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Plant Highlight: Aloe tomentosa

August 2005

Aloes are widely distributed through Africa, as well as the Arabian peninsula and islands in the Indian Ocean (notably Madagascar). There are several hundred species altogether, but only a small number of these have flowers which are hairy, and all of these are found near the Red Sea. One of these is Aloe tomentosa, which comes from Yemen and Saudi Arabia. The name “tomentosa”, which means “covered with wooly hairs”, refers to this feature.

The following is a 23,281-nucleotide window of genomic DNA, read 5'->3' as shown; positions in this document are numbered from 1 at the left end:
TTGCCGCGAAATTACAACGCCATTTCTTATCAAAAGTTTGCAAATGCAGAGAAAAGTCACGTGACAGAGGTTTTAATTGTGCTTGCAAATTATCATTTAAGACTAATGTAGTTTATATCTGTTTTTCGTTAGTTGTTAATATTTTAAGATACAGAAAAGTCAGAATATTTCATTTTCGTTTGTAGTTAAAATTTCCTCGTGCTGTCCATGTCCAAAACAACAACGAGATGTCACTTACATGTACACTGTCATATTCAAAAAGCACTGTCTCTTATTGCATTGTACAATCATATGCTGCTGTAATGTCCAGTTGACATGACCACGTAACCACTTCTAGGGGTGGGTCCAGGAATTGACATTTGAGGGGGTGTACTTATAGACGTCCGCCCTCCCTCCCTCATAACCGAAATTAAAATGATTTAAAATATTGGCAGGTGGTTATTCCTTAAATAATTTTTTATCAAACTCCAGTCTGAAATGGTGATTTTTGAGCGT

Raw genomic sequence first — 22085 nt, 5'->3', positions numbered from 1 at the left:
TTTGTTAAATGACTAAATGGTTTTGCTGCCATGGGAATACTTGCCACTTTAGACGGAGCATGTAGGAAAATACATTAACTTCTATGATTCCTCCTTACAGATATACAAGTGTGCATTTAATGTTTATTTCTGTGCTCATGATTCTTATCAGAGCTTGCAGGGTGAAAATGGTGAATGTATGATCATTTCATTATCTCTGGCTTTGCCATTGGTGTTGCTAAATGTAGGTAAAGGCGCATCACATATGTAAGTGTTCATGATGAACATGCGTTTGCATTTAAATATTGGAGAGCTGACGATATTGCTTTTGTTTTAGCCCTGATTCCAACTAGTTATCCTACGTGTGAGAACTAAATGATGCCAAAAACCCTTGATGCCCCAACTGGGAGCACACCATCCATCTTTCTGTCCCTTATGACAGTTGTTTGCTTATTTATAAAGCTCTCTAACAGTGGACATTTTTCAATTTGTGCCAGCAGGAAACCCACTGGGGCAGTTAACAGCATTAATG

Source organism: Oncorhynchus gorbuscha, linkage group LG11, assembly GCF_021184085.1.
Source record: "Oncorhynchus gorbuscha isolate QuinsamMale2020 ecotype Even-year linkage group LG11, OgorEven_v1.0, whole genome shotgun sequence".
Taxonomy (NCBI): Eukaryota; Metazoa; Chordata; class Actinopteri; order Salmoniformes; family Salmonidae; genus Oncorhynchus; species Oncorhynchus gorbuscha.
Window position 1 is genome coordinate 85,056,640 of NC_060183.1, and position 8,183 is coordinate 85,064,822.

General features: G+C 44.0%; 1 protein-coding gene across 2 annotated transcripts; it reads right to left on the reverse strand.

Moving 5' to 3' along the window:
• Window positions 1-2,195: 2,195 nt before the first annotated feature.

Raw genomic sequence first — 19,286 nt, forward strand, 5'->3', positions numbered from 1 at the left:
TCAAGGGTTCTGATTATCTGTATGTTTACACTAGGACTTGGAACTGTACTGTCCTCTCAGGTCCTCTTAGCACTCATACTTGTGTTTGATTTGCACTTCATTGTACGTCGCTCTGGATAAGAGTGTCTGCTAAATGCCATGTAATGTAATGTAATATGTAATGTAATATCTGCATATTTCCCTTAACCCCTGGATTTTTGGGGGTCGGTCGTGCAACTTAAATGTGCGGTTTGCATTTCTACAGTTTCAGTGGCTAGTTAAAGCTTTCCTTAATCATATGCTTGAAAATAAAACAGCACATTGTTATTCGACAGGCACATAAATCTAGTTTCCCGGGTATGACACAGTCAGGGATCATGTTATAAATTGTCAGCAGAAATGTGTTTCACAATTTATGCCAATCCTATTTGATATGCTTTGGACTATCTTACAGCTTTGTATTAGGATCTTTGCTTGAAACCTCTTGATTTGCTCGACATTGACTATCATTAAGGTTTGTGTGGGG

Aloe tomentosa is a stemless plant, with large, fleshy green leaves which taper to a point. It typically has a single head, though occasional specimens with two or more heads may be encountered. The tubular flowers are produced in summer, mostly in July and August, in bunches at the ends of the many branches on the flower-stalk. The flower color is white, often with some green. The dense covering of wooly white hair gives them a most unusual appearance.

Plants are fairly good-sized, attaining a diameter of a meter or more (3 to 4 feet), but without a stem or offshoots they are not so large as to overwhelm an average-size garden. They are not difficult to grow if provided with good drainage, and they can withstand freezes if these are not too severe or prolonged. Plants at the Ruth Bancroft Garden survived temperatures down to about 20º F (-6 or -7º C).